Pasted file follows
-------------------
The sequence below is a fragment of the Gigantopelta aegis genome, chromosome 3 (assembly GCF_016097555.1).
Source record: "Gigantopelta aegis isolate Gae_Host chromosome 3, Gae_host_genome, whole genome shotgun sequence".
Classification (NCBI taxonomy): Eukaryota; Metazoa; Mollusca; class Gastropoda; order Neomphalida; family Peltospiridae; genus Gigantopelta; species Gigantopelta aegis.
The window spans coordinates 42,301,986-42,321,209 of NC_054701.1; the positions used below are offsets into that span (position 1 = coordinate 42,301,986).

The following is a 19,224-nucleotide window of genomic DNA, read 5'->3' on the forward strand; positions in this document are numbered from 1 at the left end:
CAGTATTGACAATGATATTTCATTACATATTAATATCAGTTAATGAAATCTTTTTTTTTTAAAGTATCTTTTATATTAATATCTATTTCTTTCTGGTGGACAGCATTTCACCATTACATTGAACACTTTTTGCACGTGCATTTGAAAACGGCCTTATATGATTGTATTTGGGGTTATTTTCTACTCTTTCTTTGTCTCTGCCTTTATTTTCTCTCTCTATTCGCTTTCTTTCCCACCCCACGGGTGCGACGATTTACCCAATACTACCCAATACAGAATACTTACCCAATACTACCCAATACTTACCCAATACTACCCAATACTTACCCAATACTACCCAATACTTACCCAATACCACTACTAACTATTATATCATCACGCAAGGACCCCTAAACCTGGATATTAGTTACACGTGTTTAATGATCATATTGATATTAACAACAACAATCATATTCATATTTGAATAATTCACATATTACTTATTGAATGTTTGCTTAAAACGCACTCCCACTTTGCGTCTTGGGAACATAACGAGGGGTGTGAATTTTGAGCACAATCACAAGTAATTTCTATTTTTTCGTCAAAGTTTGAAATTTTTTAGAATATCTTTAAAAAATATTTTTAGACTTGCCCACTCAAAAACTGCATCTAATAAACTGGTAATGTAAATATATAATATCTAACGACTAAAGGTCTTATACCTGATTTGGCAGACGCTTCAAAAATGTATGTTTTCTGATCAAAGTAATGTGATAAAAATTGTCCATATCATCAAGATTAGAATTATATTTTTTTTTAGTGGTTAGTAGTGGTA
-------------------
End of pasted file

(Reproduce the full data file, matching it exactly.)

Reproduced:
The sequence below is a fragment of the Gigantopelta aegis genome, chromosome 3 (assembly GCF_016097555.1).
Source record: "Gigantopelta aegis isolate Gae_Host chromosome 3, Gae_host_genome, whole genome shotgun sequence".
Classification (NCBI taxonomy): Eukaryota; Metazoa; Mollusca; class Gastropoda; order Neomphalida; family Peltospiridae; genus Gigantopelta; species Gigantopelta aegis.
The window spans coordinates 42,301,986-42,321,209 of NC_054701.1; the positions used below are offsets into that span (position 1 = coordinate 42,301,986).

The following is a 19,224-nucleotide window of genomic DNA, read 5'->3' on the forward strand; positions in this document are numbered from 1 at the left end:
CAGTATTGACAATGATATTTCATTACATATTAATATCAGTTAATGAAATCTTTTTTTTTTAAAGTATCTTTTATATTAATATCTATTTCTTTCTGGTGGACAGCATTTCACCATTACATTGAACACTTTTTGCACGTGCATTTGAAAACGGCCTTATATGATTGTATTTGGGGTTATTTTCTACTCTTTCTTTGTCTCTGCCTTTATTTTCTCTCTCTATTCGCTTTCTTTCCCACCCCACGGGTGCGACGATTTACCCAATACTACCCAATACAGAATACTTACCCAATACTACCCAATACTTACCCAATACTACCCAATACTTACCCAATACTACCCAATACTTACCCAATACCACTACTAACTATTATATCATCACGCAAGGACCCCTAAACCTGGATATTAGTTACACGTGTTTAATGATCATATTGATATTAACAACAACAATCATATTCATATTTGAATAATTCACATATTACTTATTGAATGTTTGCTTAAAACGCACTCCCACTTTGCGTCTTGGGAACATAACGAGGGGTGTGAATTTTGAGCACAATCACAAGTAATTTCTATTTTTTCGTCAAAGTTTGAAATTTTTTAGAATATCTTTAAAAAATATTTTTAGACTTGCCCACTCAAAAACTGCATCTAATAAACTGGTAATGTAAATATATAATATCTAACGACTAAAGGTCTTATACCTGATTTGGCAGACGCTTCAAAAATGTATGTTTTCTGATCAAAGTAATGTGATAAAAATTGTCCATATCATCAAGATTAGAATTATATTTTTTTTTAGTGGTTAGTAGTGGTA